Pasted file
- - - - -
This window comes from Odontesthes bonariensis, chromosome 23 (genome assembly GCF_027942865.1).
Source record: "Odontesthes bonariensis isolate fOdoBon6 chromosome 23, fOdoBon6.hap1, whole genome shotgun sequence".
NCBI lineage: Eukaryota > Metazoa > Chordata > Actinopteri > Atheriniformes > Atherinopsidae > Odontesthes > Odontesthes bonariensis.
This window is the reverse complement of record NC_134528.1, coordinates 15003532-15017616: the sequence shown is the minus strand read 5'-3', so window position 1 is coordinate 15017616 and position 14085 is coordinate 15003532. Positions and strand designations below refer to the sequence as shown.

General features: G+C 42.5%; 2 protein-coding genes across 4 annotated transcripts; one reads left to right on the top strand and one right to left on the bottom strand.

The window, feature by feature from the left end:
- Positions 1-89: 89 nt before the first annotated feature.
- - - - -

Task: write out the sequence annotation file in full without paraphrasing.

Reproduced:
This window comes from Odontesthes bonariensis, chromosome 23 (genome assembly GCF_027942865.1).
Source record: "Odontesthes bonariensis isolate fOdoBon6 chromosome 23, fOdoBon6.hap1, whole genome shotgun sequence".
NCBI lineage: Eukaryota > Metazoa > Chordata > Actinopteri > Atheriniformes > Atherinopsidae > Odontesthes > Odontesthes bonariensis.
This window is the reverse complement of record NC_134528.1, coordinates 15003532-15017616: the sequence shown is the minus strand read 5'-3', so window position 1 is coordinate 15017616 and position 14085 is coordinate 15003532. Positions and strand designations below refer to the sequence as shown.

General features: G+C 42.5%; 2 protein-coding genes across 4 annotated transcripts; one reads left to right on the top strand and one right to left on the bottom strand.

The window, feature by feature from the left end:
- Positions 1-89: 89 nt before the first annotated feature.